WT: James Traub, who has been on our show, had a New York Times review of the book recently and one of his critiques of the book was that populist heroes that you mentioned, like Tom Watson and Ben Tillman, did go on to become racist demagogues that use race in the way that we imagine—in the popular imagination that you’re pushing back on—was populist. Could you respond to that?
TF: Historians are fascinated by Tom Watson because of how wrong he went. But I should mention, first of all, Ben Tillman was not actually a populist. He was a Democrat. And, in fact, I talked about that white supremacy campaign in North Carolina where they brought in paramilitaries to intimidate populist voters. Tillman had a hand in that! One of the guys [who] was crushing populism was Tillman. He was not a populist. But Tom Watson was. Watson was their leader in Georgia and, early on in his career, was this inspiring character. [He] wrote this amazing article about how he was reaching out to Black voters, and they were going to topple the system of the South. Historians are fascinated by him, because this is a guy that completely changes, his personality seems to go 180 degrees. He gets beaten, he doesn’t win, he becomes very disappointed. He had been a member of Congress, and then the Democrats defeated him by various elicit techniques, and he sort of disappears, becomes very, very frustrated.
And then he reappears as one of the leading racists in the South, turns against his former friends in this shocking way, and in fact was responsible for a notorious lynching episode. They lynched a Jewish guy in 1915, I think it was. He was single handedly responsible for this. The guy’s name was Leo Frank. But Watson is fascinating because of how wrong he went. But generally speaking, you can’t sort of dismiss the entire movement because one of its leaders went bad.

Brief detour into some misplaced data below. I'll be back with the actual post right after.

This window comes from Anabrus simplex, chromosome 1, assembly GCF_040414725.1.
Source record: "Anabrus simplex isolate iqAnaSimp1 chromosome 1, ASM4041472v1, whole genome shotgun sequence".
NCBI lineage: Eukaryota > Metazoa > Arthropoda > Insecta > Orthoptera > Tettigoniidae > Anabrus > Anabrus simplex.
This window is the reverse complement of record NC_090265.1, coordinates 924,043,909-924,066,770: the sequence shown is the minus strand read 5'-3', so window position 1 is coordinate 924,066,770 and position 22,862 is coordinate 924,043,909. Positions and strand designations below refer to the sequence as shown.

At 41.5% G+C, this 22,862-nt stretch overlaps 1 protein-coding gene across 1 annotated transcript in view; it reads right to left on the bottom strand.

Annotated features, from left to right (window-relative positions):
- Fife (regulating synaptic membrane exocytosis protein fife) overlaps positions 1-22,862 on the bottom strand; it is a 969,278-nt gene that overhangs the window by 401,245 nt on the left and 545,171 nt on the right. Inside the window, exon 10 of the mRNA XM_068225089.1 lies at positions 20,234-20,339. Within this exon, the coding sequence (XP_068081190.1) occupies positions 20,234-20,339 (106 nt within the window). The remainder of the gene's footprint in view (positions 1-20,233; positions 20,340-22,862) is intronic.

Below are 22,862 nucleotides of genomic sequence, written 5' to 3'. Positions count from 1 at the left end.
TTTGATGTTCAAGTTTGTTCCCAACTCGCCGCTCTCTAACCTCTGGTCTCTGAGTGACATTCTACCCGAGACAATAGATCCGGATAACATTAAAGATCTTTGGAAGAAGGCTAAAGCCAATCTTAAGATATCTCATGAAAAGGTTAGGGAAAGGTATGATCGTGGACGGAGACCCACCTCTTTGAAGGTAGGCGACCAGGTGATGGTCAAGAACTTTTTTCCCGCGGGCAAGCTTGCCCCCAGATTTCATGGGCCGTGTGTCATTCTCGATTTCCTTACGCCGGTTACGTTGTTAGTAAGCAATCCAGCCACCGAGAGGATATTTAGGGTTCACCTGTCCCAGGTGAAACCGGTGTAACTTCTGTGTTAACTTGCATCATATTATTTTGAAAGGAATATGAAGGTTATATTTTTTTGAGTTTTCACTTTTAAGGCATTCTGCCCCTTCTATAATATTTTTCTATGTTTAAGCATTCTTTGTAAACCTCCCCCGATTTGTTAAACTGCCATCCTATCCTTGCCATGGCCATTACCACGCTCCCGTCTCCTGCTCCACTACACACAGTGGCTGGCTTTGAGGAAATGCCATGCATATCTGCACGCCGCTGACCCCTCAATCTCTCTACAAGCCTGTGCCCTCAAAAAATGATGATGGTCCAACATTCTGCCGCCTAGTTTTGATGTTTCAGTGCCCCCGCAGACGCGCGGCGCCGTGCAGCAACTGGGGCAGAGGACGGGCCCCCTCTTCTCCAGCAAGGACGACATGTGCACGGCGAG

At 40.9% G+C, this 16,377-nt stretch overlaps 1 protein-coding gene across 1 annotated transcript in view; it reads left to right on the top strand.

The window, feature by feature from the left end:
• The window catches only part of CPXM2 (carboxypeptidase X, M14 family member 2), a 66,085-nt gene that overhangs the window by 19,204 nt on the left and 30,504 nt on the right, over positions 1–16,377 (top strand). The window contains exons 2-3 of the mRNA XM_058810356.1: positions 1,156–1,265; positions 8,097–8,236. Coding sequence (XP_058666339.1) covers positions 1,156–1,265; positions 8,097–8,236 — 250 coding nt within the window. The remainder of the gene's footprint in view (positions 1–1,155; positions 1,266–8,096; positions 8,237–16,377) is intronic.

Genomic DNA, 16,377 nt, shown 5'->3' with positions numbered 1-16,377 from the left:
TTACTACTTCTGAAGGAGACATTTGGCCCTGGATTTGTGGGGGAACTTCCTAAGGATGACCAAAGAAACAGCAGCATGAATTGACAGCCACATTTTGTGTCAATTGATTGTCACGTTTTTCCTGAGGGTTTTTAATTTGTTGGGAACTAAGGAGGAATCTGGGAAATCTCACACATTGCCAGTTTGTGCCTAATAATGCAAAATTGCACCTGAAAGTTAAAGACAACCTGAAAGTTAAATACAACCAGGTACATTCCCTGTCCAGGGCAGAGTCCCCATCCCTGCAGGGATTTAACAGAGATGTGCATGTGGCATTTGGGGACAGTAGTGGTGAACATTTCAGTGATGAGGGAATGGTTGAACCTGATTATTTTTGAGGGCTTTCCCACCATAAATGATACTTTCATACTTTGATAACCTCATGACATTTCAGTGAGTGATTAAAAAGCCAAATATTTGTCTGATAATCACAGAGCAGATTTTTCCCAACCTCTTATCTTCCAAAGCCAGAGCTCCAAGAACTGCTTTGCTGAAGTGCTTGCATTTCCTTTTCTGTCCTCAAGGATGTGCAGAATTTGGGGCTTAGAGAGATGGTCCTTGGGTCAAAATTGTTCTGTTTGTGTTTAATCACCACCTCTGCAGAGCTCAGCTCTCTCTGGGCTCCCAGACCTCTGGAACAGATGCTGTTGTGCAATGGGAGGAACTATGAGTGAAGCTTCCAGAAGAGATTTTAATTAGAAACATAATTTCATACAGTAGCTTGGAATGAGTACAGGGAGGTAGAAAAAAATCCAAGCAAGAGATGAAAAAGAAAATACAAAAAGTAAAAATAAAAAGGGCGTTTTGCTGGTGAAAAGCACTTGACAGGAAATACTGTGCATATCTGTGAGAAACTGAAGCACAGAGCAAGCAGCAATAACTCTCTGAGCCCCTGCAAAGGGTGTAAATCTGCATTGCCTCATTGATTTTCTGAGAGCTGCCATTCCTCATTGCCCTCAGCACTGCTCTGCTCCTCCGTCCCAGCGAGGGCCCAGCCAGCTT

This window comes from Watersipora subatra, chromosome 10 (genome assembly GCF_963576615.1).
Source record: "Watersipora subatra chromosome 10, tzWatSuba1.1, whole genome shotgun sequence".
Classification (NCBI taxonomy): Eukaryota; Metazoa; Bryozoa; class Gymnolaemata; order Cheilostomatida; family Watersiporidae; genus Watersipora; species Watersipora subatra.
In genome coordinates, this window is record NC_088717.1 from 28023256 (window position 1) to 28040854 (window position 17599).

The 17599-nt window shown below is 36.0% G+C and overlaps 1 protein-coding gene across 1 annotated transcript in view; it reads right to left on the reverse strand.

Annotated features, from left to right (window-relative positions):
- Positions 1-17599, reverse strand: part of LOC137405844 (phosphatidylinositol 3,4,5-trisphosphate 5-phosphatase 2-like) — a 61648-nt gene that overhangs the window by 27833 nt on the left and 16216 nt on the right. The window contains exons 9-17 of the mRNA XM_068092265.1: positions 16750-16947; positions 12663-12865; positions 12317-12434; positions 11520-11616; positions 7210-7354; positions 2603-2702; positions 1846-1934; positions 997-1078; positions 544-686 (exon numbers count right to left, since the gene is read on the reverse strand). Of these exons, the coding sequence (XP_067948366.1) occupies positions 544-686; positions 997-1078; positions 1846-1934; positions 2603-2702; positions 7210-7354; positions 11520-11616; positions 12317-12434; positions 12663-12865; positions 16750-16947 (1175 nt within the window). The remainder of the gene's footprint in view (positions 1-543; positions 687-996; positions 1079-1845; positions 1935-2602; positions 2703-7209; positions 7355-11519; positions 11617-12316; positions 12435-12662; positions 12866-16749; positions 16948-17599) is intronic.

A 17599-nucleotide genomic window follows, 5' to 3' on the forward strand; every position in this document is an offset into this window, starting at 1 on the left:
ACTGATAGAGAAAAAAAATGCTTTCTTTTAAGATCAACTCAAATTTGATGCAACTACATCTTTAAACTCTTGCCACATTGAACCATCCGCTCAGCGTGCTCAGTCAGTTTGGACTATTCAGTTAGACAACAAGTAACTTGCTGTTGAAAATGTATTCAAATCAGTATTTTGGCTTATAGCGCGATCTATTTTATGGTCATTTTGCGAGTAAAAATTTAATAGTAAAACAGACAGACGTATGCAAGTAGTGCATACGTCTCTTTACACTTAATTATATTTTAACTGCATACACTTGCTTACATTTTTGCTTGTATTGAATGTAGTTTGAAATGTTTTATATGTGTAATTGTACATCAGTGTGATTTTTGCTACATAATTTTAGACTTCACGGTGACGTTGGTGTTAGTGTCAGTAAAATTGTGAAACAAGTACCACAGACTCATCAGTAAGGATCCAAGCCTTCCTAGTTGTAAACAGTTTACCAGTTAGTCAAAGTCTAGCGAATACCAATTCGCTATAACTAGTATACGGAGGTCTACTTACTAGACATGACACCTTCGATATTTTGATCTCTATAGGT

V.V. Ganeshananthan: It’s interesting listening to you talk. You’re reminding us that the Democratic Party was the party of racism, and that is a narrative that has entirely shifted It’s the sort of thing that I feel like I see in Facebook comment threads, sometimes when people comment, they’re sort of like, “The Democratic Party is historically the party of racism.” And yet, this is actually kind of an ahistorical view.
TF: It’s changed a lot, of course.
VVG: Right. These flips that you’re describing, they’re not characteristic of our political landscape now. Now, they’re sort of like [an] entrenchment. But race and immigration aren’t the only areas where populists have been accused of believing something that you say is exactly the opposite of what they believe. And you’re also mentioning that, contrary to today’s version of populism, they were for government regulation, they were pro-free trade, they were far more interested in promoting women…
TF: I’ve discovered people don’t really know these things about populism. So yeah, on immigration, it is true that in their platform, they denounced pauper immigration—this is in 1892—on the grounds that it drove down wages. They were trying to reach out to Northern industrial workers. And so they put that in the platform. I went and looked and the Democratic platform says the same thing, and the Republican platform says the same thing. So, to single out populists as the bad guys on this, it’s just a weird move. And I also went and looked at the autobiography by their leader at the time, it was this guy, a Civil War General from Iowa called James Weaver. And he was the one they nominated for president that year. This guy was in favor of completely open immigration on entirely humanitarian grounds. So, you have to dismiss all these other facts to be able to make that claim, but people want to make that claim so badly. That’s what we keep coming back to.
Transcribed by https://otter.ai. Condensed and edited by Andrea Tudhope and Dylan Miettinen.